The truth was a different matter altogether.

4

20 June 1257

This morning I awoke with Maffeo shaking my shoulder – not especially gently, I should add. However, his insistence was prompted by an interest in my story. For that at least I should be grateful.

‘So?’ he said.

‘So what?’ If I sounded sleepy, well, that’s because I was.

‘So what happened to Ahmad?’

‘That I was to discover at a later date, brother.’

‘So tell me.’

As I pulled myself to a sitting position in my bed I gave the matter some thought. ‘I think it best that I tell you the stories just as they were told to me,’ I said at last. ‘Altaïr, ageing though he is, is quite the teller of tales. I believe I shall adhere to his narrative. And what I related to you yesterday formed the bulk of our very first meeting together. An episode that took place when he was just eleven years old.’

‘Traumatic for any child,’ reflected Maffeo. ‘What of his mother?

‘Died in childbirth.’

‘Altaïr an orphan at eleven?’

‘Indeed.’

‘What happened to him?’

‘Well, you know what happened. He sits up in his tower and –’

‘No, I mean what happened to him next?’

‘That also will have to wait, brother. The next time I saw Altaïr he had moved the focus of his narrative forward by fifteen years, to a day that found him creeping through the dark, dripping catacombs beneath Jerusalem …’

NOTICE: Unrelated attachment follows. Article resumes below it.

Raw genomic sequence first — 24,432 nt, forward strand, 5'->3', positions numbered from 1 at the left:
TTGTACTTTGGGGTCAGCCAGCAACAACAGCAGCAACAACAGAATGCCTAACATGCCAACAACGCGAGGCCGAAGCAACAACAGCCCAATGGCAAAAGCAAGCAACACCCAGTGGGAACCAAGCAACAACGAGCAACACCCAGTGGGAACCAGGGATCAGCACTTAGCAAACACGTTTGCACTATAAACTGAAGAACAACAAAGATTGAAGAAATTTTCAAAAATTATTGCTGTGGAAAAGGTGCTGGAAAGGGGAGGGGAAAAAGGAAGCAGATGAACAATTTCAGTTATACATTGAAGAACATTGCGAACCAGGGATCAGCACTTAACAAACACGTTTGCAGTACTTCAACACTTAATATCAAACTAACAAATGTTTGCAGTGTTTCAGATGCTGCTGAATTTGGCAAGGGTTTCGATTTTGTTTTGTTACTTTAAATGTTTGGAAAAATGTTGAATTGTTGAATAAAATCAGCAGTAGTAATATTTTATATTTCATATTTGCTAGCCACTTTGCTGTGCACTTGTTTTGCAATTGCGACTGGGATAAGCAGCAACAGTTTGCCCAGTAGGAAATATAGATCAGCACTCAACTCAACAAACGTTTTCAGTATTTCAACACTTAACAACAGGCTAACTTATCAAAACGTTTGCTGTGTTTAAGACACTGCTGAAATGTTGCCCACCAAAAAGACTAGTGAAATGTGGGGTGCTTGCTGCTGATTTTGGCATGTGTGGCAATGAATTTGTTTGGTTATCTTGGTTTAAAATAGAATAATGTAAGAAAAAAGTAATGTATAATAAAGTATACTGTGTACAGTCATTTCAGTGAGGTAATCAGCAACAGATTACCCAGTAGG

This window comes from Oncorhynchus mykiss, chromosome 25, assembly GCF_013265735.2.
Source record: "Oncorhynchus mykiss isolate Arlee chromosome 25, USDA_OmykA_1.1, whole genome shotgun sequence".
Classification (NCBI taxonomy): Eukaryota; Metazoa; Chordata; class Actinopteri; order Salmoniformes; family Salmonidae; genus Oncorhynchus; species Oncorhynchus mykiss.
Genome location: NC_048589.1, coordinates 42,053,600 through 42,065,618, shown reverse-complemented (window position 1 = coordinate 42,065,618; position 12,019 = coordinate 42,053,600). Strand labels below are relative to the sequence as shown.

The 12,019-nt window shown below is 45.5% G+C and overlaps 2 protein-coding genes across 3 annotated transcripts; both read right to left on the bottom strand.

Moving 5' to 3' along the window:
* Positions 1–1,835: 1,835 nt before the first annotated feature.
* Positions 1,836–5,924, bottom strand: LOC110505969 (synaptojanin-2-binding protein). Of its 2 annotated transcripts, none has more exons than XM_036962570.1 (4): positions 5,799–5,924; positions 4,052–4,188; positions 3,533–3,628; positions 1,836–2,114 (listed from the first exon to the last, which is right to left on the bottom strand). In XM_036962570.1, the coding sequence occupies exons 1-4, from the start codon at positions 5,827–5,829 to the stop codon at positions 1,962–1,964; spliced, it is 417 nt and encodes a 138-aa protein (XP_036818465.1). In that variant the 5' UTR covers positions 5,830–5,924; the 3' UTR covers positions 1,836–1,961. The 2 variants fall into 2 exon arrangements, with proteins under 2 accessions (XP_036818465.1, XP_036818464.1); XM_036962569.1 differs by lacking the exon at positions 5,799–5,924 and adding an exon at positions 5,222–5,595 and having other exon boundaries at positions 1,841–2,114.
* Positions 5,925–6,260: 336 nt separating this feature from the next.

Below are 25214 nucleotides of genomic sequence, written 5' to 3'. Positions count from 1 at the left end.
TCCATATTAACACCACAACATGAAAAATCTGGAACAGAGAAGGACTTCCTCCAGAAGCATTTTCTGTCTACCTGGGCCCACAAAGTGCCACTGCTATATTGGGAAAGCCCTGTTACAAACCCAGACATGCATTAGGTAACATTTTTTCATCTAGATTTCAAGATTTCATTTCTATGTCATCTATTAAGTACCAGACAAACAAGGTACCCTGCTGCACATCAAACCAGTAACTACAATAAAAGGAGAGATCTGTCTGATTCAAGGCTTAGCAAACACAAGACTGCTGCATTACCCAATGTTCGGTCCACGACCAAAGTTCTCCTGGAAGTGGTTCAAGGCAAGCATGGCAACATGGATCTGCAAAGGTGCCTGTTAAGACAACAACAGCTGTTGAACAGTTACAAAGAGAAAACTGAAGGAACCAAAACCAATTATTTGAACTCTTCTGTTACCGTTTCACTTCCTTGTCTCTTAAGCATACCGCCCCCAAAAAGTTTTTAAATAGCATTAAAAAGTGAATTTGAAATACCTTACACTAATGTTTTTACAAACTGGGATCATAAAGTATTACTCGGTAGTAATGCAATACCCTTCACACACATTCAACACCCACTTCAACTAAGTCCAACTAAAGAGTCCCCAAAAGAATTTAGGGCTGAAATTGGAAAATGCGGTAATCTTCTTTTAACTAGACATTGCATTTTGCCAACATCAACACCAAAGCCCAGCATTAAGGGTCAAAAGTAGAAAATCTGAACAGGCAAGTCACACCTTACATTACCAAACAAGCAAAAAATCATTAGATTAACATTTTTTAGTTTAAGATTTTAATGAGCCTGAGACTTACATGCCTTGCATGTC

The year was 1191, more than three years since Salah Al’din and his Saracens had captured Jerusalem. In response the Christians had gnashed their teeth, stamped their feet, and taxed their people in order to fund the Third Crusade – and once more men in chainmail had marched upon the Holy Land and laid siege to its cities.

England’s King Richard, the one they called the Lionheart – as cruel as he was courageous – had recently recaptured Acre, but his greatest desire was to re-take Jerusalem, a holy site. And nowhere in Jerusalem was more sacred than the Temple Mount and the ruins of the Temple of Solomon – towards which Altaïr, Malik and Kadar crept.

They moved fast but stealthily, clinging to the sides of the tunnels, their soft boots barely disturbing the sand. Altaïr went ahead, Malik and Kadar a few paces behind, all with senses tuned to their surroundings, their pulses quickening as they came closer to the Mount. The catacombs were thousands of years old and looked every day of it; Altaïr could see sand and dust trickling from unsteady wooden supports, while underfoot the ground was soft, the sand wet with the water that dripped steadily from overhead – some kind of nearby watercourse. The air was thick with the smell of sulphur from the bitumen-soaked lanterns that lined the tunnel walls.

Altaïr was the first to hear the priest. Of course he was. He was the leader, the Master Assassin; his skills were greater, his senses sharper. He stopped. He touched his ear, then held up his hand, and all three became still, like wraiths in the passage. When he glanced back, they were awaiting his next command. Kadar’s eyes gleamed with anticipation; Malik’s were watchful and flinty.

Source: www.StudyNovels.com